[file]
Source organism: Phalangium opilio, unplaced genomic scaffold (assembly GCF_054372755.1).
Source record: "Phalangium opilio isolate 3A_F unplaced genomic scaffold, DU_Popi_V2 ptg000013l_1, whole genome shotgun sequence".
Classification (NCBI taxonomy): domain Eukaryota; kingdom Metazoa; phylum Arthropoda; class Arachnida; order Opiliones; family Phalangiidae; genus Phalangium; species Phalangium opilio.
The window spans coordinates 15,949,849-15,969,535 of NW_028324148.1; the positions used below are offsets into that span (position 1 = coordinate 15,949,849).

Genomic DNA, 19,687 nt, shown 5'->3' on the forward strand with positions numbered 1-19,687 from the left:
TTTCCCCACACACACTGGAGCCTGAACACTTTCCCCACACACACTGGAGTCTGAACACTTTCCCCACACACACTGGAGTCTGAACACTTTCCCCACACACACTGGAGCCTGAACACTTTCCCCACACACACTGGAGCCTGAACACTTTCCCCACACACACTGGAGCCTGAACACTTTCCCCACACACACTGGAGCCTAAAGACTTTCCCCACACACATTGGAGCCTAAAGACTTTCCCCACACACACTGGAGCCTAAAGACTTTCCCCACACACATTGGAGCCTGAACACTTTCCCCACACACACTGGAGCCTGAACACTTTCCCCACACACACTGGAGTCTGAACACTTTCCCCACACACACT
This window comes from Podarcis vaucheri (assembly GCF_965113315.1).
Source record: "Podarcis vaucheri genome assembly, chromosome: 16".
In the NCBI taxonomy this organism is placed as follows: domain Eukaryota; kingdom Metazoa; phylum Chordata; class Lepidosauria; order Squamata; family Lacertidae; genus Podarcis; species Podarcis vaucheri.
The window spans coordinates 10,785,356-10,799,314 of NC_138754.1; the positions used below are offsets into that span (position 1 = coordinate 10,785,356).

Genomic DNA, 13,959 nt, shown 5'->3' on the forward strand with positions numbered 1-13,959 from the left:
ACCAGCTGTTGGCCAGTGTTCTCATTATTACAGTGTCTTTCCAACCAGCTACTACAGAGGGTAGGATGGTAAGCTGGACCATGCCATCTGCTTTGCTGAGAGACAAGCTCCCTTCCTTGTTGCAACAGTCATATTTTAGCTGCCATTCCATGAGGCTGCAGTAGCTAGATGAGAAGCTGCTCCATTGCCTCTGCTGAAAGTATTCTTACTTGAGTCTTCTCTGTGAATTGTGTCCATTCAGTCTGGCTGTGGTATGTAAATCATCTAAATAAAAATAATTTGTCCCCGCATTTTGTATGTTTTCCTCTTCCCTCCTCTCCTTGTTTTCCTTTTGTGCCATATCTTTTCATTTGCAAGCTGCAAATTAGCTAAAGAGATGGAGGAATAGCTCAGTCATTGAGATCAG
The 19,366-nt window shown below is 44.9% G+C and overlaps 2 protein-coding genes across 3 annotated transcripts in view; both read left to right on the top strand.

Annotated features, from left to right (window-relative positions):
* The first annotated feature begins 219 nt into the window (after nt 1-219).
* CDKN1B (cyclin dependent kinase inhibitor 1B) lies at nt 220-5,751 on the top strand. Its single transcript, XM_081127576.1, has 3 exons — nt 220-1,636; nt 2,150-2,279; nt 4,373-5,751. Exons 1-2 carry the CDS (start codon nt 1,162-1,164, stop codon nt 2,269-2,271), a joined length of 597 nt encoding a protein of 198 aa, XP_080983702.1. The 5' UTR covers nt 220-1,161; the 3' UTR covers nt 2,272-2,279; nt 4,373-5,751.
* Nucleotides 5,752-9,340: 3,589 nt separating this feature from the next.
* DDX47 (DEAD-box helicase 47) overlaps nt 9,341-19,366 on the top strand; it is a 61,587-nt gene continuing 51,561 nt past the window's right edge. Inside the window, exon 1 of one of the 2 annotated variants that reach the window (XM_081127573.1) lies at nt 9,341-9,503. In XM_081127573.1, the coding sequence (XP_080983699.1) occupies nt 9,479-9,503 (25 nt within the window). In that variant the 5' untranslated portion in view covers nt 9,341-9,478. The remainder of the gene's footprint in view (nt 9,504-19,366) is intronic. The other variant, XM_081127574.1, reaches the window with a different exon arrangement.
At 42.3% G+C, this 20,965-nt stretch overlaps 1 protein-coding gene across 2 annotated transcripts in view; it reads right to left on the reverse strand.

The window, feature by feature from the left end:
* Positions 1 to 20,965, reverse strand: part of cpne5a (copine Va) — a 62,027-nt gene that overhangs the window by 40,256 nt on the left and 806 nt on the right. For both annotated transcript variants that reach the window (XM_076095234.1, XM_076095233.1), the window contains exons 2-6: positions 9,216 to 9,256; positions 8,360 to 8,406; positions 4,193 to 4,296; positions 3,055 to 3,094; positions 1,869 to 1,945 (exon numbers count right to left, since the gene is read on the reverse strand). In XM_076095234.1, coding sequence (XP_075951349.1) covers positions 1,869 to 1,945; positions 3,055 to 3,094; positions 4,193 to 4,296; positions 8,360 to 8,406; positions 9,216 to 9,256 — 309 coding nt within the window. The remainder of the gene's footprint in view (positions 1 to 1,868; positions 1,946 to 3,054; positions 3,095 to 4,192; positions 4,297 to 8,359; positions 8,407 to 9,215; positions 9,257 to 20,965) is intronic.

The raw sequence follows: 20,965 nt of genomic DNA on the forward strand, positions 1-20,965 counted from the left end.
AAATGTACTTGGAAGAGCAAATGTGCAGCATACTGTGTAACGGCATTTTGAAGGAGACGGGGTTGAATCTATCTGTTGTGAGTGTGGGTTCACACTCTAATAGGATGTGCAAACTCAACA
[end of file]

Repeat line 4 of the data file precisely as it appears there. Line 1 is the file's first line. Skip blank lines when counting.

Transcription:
The window spans coordinates 15,949,849-15,969,535 of NW_028324148.1; the positions used below are offsets into that span (position 1 = coordinate 15,949,849).